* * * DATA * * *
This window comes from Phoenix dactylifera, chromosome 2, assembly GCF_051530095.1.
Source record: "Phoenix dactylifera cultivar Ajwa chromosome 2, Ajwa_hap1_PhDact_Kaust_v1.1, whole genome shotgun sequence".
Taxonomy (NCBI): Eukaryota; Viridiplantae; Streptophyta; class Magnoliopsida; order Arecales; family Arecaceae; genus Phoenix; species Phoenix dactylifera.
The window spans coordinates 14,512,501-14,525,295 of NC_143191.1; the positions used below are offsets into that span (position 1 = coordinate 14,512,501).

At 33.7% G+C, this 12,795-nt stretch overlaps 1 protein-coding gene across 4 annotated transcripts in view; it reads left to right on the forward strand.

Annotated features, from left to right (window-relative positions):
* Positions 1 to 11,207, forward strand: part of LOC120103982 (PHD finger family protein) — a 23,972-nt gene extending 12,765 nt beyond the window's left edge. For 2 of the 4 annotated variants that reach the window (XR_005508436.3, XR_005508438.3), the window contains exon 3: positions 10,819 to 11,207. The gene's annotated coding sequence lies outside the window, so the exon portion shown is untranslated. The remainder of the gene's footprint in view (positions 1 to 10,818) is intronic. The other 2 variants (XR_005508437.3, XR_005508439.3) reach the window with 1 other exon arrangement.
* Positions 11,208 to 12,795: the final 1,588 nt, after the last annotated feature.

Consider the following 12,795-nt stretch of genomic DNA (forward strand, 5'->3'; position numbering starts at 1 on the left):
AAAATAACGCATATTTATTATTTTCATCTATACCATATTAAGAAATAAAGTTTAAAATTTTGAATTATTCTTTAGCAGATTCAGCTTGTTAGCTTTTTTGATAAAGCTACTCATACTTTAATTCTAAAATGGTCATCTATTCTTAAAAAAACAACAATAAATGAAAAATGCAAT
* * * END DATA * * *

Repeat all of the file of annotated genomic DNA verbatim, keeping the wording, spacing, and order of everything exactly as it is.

This window comes from Phoenix dactylifera, chromosome 2, assembly GCF_051530095.1.
Source record: "Phoenix dactylifera cultivar Ajwa chromosome 2, Ajwa_hap1_PhDact_Kaust_v1.1, whole genome shotgun sequence".
Taxonomy (NCBI): Eukaryota; Viridiplantae; Streptophyta; class Magnoliopsida; order Arecales; family Arecaceae; genus Phoenix; species Phoenix dactylifera.
The window spans coordinates 14,512,501-14,525,295 of NC_143191.1; the positions used below are offsets into that span (position 1 = coordinate 14,512,501).

At 33.7% G+C, this 12,795-nt stretch overlaps 1 protein-coding gene across 4 annotated transcripts in view; it reads left to right on the forward strand.

Annotated features, from left to right (window-relative positions):
* Positions 1 to 11,207, forward strand: part of LOC120103982 (PHD finger family protein) — a 23,972-nt gene extending 12,765 nt beyond the window's left edge. For 2 of the 4 annotated variants that reach the window (XR_005508436.3, XR_005508438.3), the window contains exon 3: positions 10,819 to 11,207. The gene's annotated coding sequence lies outside the window, so the exon portion shown is untranslated. The remainder of the gene's footprint in view (positions 1 to 10,818) is intronic. The other 2 variants (XR_005508437.3, XR_005508439.3) reach the window with 1 other exon arrangement.
* Positions 11,208 to 12,795: the final 1,588 nt, after the last annotated feature.

Consider the following 12,795-nt stretch of genomic DNA (forward strand, 5'->3'; position numbering starts at 1 on the left):
AAAATAACGCATATTTATTATTTTCATCTATACCATATTAAGAAATAAAGTTTAAAATTTTGAATTATTCTTTAGCAGATTCAGCTTGTTAGCTTTTTTGATAAAGCTACTCATACTTTAATTCTAAAATGGTCATCTATTCTTAAAAAAACAACAATAAATGAAAAATGCAAT